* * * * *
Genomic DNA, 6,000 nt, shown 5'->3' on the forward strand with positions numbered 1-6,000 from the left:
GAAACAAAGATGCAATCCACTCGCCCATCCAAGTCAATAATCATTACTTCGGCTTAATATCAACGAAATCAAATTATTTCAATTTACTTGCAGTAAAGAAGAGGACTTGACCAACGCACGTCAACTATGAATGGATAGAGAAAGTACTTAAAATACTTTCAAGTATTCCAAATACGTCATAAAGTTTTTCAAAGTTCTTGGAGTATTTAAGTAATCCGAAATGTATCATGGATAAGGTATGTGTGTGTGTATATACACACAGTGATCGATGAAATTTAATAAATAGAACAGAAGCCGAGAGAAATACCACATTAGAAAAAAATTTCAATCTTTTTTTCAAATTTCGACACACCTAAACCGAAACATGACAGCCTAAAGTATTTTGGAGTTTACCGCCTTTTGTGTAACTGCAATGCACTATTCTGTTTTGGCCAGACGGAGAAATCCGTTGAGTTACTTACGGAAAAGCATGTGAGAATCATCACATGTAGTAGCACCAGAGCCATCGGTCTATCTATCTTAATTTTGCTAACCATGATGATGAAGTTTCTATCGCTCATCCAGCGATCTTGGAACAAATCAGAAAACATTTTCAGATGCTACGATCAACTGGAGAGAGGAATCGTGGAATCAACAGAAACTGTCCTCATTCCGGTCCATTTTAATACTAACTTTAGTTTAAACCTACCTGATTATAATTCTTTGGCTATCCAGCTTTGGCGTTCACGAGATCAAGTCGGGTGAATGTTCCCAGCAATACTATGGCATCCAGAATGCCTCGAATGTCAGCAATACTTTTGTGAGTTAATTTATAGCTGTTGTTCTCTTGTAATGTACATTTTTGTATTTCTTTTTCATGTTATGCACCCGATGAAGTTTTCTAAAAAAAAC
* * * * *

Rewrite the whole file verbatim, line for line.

Genomic DNA, 6,000 nt, shown 5'->3' on the forward strand with positions numbered 1-6,000 from the left:
GAAACAAAGATGCAATCCACTCGCCCATCCAAGTCAATAATCATTACTTCGGCTTAATATCAACGAAATCAAATTATTTCAATTTACTTGCAGTAAAGAAGAGGACTTGACCAACGCACGTCAACTATGAATGGATAGAGAAAGTACTTAAAATACTTTCAAGTATTCCAAATACGTCATAAAGTTTTTCAAAGTTCTTGGAGTATTTAAGTAATCCGAAATGTATCATGGATAAGGTATGTGTGTGTGTATATACACACAGTGATCGATGAAATTTAATAAATAGAACAGAAGCCGAGAGAAATACCACATTAGAAAAAAATTTCAATCTTTTTTTCAAATTTCGACACACCTAAACCGAAACATGACAGCCTAAAGTATTTTGGAGTTTACCGCCTTTTGTGTAACTGCAATGCACTATTCTGTTTTGGCCAGACGGAGAAATCCGTTGAGTTACTTACGGAAAAGCATGTGAGAATCATCACATGTAGTAGCACCAGAGCCATCGGTCTATCTATCTTAATTTTGCTAACCATGATGATGAAGTTTCTATCGCTCATCCAGCGATCTTGGAACAAATCAGAAAACATTTTCAGATGCTACGATCAACTGGAGAGAGGAATCGTGGAATCAACAGAAACTGTCCTCATTCCGGTCCATTTTAATACTAACTTTAGTTTAAACCTACCTGATTATAATTCTTTGGCTATCCAGCTTTGGCGTTCACGAGATCAAGTCGGGTGAATGTTCCCAGCAATACTATGGCATCCAGAATGCCTCGAATGTCAGCAATACTTTTGTGAGTTAATTTATAGCTGTTGTTCTCTTGTAATGTACATTTTTGTATTTCTTTTTCATGTTATGCACCCGATGAAGTTTTCTAAAAAAAAC